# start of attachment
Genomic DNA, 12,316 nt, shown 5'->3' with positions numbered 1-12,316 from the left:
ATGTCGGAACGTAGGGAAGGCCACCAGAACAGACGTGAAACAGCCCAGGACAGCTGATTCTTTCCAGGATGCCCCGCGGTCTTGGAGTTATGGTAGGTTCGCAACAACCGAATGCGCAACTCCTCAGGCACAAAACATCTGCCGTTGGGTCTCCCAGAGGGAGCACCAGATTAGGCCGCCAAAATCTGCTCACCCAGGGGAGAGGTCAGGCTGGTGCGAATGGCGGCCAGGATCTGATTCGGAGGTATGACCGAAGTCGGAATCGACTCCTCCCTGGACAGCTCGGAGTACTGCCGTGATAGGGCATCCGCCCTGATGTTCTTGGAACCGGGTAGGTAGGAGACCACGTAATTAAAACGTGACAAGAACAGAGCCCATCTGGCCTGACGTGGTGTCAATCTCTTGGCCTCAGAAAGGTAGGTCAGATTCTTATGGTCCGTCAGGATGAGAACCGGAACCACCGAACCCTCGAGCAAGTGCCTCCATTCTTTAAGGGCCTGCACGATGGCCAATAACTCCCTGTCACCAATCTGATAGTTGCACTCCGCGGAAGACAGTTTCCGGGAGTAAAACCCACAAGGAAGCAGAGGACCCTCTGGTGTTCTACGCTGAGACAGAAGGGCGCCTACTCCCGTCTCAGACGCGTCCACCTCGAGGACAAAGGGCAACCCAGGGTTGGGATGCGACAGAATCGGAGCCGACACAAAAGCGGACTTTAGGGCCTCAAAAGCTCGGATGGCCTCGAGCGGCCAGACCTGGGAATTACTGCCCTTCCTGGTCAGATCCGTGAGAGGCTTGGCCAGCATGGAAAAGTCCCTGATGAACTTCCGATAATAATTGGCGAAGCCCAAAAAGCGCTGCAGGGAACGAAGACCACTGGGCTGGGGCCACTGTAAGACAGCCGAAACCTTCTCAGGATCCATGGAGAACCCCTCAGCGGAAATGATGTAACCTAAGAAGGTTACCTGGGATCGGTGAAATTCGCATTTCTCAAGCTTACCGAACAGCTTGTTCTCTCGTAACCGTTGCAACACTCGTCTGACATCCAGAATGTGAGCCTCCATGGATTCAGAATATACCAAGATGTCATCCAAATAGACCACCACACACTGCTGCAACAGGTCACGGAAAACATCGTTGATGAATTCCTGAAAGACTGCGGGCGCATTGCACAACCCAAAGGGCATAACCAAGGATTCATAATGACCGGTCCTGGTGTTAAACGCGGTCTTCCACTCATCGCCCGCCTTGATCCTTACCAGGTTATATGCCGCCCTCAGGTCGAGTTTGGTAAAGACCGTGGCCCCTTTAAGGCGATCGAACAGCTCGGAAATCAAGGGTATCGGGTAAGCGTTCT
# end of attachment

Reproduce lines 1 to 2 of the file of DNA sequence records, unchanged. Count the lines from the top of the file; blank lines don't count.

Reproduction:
Genomic DNA, 12,316 nt, shown 5'->3' with positions numbered 1-12,316 from the left:
ATGTCGGAACGTAGGGAAGGCCACCAGAACAGACGTGAAACAGCCCAGGACAGCTGATTCTTTCCAGGATGCCCCGCGGTCTTGGAGTTATGGTAGGTTCGCAACAACCGAATGCGCAACTCCTCAGGCACAAAACATCTGCCGTTGGGTCTCCCAGAGGGAGCACCAGATTAGGCCGCCAAAATCTGCTCACCCAGGGGAGAGGTCAGGCTGGTGCGAATGGCGGCCAGGATCTGATTCGGAGGTATGACCGAAGTCGGAATCGACTCCTCCCTGGACAGCTCGGAGTACTGCCGTGATAGGGCATCCGCCCTGATGTTCTTGGAACCGGGTAGGTAGGAGACCACGTAATTAAAACGTGACAAGAACAGAGCCCATCTGGCCTGACGTGGTGTCAATCTCTTGGCCTCAGAAAGGTAGGTCAGATTCTTATGGTCCGTCAGGATGAGAACCGGAACCACCGAACCCTCGAGCAAGTGCCTCCATTCTTTAAGGGCCTGCACGATGGCCAATAACTCCCTGTCACCAATCTGATAGTTGCACTCCGCGGAAGACAGTTTCCGGGAGTAAAACCCACAAGGAAGCAGAGGACCCTCTGGTGTTCTACGCTGAGACAGAAGGGCGCCTACTCCCGTCTCAGACGCGTCCACCTCGAGGACAAAGGGCAACCCAGGGTTGGGATGCGACAGAATCGGAGCCGACACAAAAGCGGACTTTAGGGCCTCAAAAGCTCGGATGGCCTCGAGCGGCCAGACCTGGGAATTACTGCCCTTCCTGGTCAGATCCGTGAGAGGCTTGGCCAGCATGGAAAAGTCCCTGATGAACTTCCGATAATAATTGGCGAAGCCCAAAAAGCGCTGCAGGGAACGAAGACCACTGGGCTGGGGCCACTGTAAGACAGCCGAAACCTTCTCAGGATCCATGGAGAACCCCTCAGCGGAAATGATGTAACCTAAGAAGGTTACCTGGGATCGGTGAAATTCGCATTTCTCAAGCTTACCGAACAGCTTGTTCTCTCGTAACCGTTGCAACACTCGTCTGACATCCAGAATGTGAGCCTCCATGGATTCAGAATATACCAAGATGTCATCCAAATAGACCACCACACACTGCTGCAACAGGTCACGGAAAACATCGTTGATGAATTCCTGAAAGACTGCGGGCGCATTGCACAACCCAAAGGGCATAACCAAGGATTCATAATGACCGGTCCTGGTGTTAAACGCGGTCTTCCACTCATCGCCCGCCTTGATCCTTACCAGGTTATATGCCGCCCTCAGGTCGAGTTTGGTAAAGACCGTGGCCCCTTTAAGGCGATCGAACAGCTCGGAAATCAAGGGTATCGGGTAAGCGTTCT